- March 27, 2015
While divestment is a useful tool to communicate concerns of climate risk to stakeholders, it ... [more]
Wall Street is not normally synonymous with sustainability. But today, the United Nations Secretary-General Ban Ki-moon will ring the closing bell at the New York Stock Exchange to welcome NYSE Euronext into the Sustainable Stock Exchanges Initiative, joining NASDAQ OMX and leading emerging market exchanges from Turkey, South Africa, Egypt, Brazil and India.
Why would exchanges be interested in sustainability? In large part, they are responding to the needs of a key stakeholder: institutional investors. Since the financial crisis and incidents such as the Deepwater Horizon, Marikana in South Africa, phone hacking by News Corporation journalists, and numerous illegal and unethical activities within banks, investors are increasingly aware of how risk can be hidden in a portfolio (and sometimes in plain sight). Health and safety, relations with workers and communities, environmental management, human capital development, corporate integrity and ethics are all areas that, if managed well, underpin the future prosperity of companies. These environmental, social and corporate governance (ESG) factors were traditionally viewed as non-financial and largely ignored by analysts – until something went wrong. No longer. These factors are now being taken very seriously and integrated into investment decisions by many of the largest fund managers and pension funds in the world. And not for ethical reasons, but because these issues – and how they are being managed – matter to investment performance.
The market for ESG information, both on the broker and the specialist research sides, has increased dramatically in recent years as has the volume of reporting by companies. A study by Si2 and the IRRC Institute found that in the S&P 500 only one company did not disclose some kind of sustainability information. However, in many cases, the information disclosed is not up to the task. Bloomberg data show that only one quarter of the 20,000 or so global listed companies covered provide data across environmental, social and governance issues. Of the companies that do, a minority is providing investors with the metrics and meaningful disclosures they need to compare how well different companies are managing these types of risks. Researchers from St Andrews University found that for the companies which report greenhouse gas emissions, three quarters report emissions from only part of their operations. Many corporate responsibility reports are still too imprecise to be useful to investors and offer little in the way of quality data or frank assessments of the material risks the company is facing around these emerging issues.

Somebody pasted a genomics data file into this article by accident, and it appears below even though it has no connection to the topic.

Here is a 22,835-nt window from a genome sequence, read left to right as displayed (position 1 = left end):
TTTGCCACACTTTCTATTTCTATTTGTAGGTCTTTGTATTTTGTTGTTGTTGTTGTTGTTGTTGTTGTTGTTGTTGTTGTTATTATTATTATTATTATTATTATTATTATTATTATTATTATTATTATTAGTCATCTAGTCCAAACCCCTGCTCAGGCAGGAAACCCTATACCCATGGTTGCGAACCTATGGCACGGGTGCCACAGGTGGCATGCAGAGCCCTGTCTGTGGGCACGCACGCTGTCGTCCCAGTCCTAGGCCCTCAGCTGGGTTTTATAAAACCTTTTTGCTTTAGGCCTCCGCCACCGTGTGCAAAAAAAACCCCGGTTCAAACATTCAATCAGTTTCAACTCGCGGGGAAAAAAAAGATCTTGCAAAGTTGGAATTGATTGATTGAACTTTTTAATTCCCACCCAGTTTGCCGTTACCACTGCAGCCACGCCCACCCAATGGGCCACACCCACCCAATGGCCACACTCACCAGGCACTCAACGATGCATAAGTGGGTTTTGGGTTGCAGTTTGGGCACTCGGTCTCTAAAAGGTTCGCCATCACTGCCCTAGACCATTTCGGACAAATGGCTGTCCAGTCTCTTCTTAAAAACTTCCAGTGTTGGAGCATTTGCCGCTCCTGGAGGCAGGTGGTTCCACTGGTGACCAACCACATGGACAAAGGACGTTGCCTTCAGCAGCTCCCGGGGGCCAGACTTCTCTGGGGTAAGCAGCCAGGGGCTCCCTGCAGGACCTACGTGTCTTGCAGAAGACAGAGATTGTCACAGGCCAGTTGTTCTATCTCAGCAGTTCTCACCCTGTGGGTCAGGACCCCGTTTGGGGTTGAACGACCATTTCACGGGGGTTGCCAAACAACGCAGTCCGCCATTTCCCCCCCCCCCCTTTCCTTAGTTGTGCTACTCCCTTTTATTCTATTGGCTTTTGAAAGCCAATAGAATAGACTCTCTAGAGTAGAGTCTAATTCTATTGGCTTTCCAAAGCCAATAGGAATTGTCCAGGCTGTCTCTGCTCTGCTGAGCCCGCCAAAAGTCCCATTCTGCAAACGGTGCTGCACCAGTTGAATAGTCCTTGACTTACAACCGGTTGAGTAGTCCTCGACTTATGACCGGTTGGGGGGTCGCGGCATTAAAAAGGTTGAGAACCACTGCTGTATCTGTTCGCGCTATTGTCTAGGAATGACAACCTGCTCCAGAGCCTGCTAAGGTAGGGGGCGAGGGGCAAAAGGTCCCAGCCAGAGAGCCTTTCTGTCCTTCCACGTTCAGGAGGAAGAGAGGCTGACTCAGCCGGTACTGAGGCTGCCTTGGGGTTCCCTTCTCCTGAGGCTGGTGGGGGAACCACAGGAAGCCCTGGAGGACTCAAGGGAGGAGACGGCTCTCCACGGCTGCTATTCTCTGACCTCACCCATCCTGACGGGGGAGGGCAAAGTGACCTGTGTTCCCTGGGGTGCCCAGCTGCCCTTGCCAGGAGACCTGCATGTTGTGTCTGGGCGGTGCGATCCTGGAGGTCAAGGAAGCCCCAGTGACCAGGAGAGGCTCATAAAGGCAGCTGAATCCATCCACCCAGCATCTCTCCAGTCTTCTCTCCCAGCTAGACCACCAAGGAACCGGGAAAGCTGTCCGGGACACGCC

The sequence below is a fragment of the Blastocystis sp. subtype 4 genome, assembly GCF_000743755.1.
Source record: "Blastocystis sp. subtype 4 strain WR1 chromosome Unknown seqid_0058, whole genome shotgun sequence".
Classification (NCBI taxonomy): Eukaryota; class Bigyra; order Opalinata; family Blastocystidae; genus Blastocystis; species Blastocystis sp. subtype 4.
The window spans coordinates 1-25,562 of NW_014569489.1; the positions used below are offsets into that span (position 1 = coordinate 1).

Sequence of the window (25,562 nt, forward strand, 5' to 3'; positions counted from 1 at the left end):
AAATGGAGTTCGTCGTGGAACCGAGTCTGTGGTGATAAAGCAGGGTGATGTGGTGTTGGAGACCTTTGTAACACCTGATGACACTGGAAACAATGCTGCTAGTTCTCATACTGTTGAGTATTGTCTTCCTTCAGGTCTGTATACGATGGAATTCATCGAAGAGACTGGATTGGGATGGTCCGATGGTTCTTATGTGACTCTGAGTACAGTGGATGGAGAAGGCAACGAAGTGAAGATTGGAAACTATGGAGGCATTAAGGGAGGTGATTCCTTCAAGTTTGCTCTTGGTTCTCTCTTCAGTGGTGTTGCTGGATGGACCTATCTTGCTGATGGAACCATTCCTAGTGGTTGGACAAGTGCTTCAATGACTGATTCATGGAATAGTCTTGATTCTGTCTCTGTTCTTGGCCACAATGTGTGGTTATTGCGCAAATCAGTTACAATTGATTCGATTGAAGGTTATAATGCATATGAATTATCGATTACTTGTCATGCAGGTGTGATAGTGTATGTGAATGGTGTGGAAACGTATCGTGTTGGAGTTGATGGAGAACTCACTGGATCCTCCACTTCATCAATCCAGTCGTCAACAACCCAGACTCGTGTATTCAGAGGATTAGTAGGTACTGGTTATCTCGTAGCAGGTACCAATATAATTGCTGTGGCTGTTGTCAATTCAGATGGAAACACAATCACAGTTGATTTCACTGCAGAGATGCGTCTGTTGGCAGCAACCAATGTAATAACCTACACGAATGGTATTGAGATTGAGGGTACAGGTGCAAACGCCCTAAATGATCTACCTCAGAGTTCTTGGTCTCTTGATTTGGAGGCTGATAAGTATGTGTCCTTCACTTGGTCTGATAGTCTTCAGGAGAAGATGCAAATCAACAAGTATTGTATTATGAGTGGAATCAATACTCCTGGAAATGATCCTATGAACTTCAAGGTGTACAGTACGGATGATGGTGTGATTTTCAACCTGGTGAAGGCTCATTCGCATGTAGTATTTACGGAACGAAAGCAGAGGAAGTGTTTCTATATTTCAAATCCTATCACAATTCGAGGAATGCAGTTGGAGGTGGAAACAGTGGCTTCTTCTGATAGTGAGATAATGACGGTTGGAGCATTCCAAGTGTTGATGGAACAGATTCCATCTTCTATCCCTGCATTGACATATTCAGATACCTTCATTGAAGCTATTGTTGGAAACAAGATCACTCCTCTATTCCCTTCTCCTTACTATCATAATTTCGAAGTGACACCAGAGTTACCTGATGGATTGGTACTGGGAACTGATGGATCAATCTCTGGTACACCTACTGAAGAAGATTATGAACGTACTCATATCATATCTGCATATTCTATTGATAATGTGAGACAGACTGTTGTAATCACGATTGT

Stock exchanges are one of the most important intermediaries between listed companies and their investors when it comes to information flows. That’s why a group of 30 institutions, led by Aviva Investors, has been calling on the world’s largest exchanges to encourage better reporting. So what are the leading exchanges doing to help address the problem?
First, they are raising awareness and improving standards among listed companies, using both carrots and sticks. A number of exchanges have developed ESG disclosure guidance and training programs for listed companies, showcasing best practice. In a few markets, such as South Africa, sustainability and integrated reporting have been built into listing requirements. In Malaysia, the exchange has teamed up with the regulator to make sustainability reporting mandatory on a “comply or explain” basis.